4 things 'The Walking Dead’ season 7 needs to do to get the show back on track

4 things 'The Walking Dead’ season 7 needs to do to get the show back on track
Source: AMC
Source: AMC

The Walking Dead deserves some credit: It ended season seven on a strong note with a midseason finale that showed some guts (literally) and finally put Rick and the group in a position to fight against Negan. The problem is, by the time they got there, the fanbase had steadily slipped away in the ratings, and the season as a whole has been a boring slog

If the series wants to carry any positive momentum going into the second half of season seven — we'll just refer to it as 7B to make things simpler — it has to make a few important changes, while not succumbing to old narrative tricks. 

Here's four things the show can do right away to get things back on track. 

Flesh out Negan so that he's more than a monologue machine

The introduction of Negan and the Saviors was supposed to ignite the show, giving it the first tangible villain since the Governor. It looked good on paper — and Jeffrey Dean Morgan was an ideal casting — but the end result has been frustratingly one-dimensional. 

Negan spews out lines about his affection for his baseball bat Lucille and his fondness for rules; he loves rules, and they must be followed. He's become a caricature of himself, and is a big reason why season seven has struggled mightily, in spite of Morgan's charisma. The solution is simple: give the character some nuance. 

The Walking Dead comic book creator Robert Kirkman has provided a backstory for Negan, one that reveals he used to have a wife. Guess what? Her name was Lucille. That doesn't mean the show needs to devote an entire episode to his backstory. (Remember how bad and boring the two Governor-centric episodes were?) However, any semblance of character development — compelling villains need them, too — would go a long way.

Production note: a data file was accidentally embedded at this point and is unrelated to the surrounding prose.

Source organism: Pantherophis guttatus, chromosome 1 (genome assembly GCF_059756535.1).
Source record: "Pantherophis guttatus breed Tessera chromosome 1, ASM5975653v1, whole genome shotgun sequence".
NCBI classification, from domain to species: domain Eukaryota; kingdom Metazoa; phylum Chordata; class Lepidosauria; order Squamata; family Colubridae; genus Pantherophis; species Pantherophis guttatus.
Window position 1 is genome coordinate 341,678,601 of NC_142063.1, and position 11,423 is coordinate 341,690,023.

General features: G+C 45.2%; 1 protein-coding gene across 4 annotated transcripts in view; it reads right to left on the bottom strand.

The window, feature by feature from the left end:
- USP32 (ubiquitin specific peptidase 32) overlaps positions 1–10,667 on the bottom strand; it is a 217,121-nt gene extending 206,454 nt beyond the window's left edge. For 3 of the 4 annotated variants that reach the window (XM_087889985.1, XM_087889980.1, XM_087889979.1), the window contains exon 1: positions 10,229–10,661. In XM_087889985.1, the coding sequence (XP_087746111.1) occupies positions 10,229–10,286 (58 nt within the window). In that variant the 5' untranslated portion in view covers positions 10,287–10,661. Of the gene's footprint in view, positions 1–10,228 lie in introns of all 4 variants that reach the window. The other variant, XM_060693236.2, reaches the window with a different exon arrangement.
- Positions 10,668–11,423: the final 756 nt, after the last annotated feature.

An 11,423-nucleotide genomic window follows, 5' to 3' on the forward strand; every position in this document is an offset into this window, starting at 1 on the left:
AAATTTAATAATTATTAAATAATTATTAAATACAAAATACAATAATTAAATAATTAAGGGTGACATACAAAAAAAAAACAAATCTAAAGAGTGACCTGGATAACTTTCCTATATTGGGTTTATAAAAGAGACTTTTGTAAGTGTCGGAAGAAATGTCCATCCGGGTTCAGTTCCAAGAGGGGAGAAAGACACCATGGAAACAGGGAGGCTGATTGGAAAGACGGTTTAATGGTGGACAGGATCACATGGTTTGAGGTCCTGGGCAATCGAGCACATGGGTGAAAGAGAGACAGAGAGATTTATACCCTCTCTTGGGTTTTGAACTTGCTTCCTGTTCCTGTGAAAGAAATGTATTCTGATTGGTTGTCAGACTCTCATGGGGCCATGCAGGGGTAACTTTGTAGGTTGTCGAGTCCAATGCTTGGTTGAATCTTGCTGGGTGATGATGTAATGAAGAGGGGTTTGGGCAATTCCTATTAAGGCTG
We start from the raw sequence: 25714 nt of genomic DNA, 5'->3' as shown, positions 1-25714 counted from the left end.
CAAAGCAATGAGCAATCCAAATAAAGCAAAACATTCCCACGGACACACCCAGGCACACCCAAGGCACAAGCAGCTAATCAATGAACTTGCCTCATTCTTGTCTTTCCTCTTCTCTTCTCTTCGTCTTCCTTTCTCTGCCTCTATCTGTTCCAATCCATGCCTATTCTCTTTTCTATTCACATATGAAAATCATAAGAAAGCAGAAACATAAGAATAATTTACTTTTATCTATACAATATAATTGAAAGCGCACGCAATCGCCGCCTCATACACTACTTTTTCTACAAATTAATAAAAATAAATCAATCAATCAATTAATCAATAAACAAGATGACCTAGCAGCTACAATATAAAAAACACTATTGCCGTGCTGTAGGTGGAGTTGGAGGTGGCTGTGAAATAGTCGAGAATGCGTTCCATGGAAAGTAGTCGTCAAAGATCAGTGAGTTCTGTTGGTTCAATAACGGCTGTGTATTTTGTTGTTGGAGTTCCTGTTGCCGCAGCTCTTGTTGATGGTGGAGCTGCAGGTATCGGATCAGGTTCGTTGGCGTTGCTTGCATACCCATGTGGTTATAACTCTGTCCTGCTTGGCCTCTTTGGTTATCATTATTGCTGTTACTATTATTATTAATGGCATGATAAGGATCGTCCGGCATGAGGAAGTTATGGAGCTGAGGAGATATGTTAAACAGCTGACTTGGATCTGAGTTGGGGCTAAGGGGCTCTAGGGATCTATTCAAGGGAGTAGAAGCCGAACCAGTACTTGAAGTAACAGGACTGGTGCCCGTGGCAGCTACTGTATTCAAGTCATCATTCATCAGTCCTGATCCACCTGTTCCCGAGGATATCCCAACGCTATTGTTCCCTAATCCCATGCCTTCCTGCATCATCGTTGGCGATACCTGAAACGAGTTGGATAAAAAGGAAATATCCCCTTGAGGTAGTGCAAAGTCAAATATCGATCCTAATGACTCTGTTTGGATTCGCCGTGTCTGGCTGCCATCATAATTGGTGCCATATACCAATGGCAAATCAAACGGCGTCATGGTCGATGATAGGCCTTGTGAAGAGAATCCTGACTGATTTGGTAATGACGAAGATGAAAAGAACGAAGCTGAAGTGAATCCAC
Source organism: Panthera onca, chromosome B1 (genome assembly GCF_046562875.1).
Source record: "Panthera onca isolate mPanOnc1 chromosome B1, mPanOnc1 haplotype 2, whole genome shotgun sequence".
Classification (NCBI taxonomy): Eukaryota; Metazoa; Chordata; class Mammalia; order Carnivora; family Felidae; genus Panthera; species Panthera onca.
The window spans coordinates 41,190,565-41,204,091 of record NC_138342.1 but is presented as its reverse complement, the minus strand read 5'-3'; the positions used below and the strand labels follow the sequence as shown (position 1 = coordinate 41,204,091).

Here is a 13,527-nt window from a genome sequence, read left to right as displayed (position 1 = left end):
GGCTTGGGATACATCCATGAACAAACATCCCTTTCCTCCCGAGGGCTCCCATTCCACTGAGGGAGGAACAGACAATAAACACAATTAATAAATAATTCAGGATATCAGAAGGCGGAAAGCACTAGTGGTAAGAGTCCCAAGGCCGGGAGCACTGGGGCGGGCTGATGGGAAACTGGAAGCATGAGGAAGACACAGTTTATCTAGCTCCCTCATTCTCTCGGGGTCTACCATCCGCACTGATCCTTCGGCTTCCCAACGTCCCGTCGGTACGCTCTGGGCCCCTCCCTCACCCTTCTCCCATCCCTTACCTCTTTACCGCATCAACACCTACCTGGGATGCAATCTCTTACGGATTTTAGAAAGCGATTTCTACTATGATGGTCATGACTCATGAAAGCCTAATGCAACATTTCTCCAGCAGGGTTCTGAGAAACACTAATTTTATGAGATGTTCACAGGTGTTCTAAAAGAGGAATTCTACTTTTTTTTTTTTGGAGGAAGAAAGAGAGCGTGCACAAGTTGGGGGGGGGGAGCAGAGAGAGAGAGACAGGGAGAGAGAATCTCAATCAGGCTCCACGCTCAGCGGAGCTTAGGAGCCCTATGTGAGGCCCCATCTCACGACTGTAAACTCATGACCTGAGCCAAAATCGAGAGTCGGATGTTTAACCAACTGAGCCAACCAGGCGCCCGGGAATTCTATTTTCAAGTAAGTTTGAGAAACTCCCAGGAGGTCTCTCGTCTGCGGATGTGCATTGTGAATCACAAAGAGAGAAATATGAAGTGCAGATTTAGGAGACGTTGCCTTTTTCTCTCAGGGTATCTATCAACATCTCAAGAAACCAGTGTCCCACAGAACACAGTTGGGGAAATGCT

Source: AMC/YouTube

Surprise the fans, and diverge a bit from the comics

Anybody familiar with the comics knows where the rest of the season is heading: the "All Out War," in which Alexandria, Hilltop and the Kingdom go up against Negan and the Saviors. That's not a bad storyline to emulate; in fact, it's one of the best runs the comics have had thus far. But for the show to follow it comes with the cost of being quite predictable. 

There have been several moments in season seven that could be telegraphed, episodes ahead. Fans of the comics knew Maggie would assume a leadership role at Hilltop, and that Negan would find out if Spencer had any guts. The earlier seasons of The Walking Dead worked, in part, because they weren't afraid to diverge a bit from the comics

It is in these moments the show creates a necessary aura of suspense — this is a show about zombies, after all — in which few people see the twists coming. If you read the comics, you know where "All Out War" is headed, and what it'll mean for Negan and the Saviors. But what if The Walking Dead pulled the rug from under its comic book fans, and took a major left turn?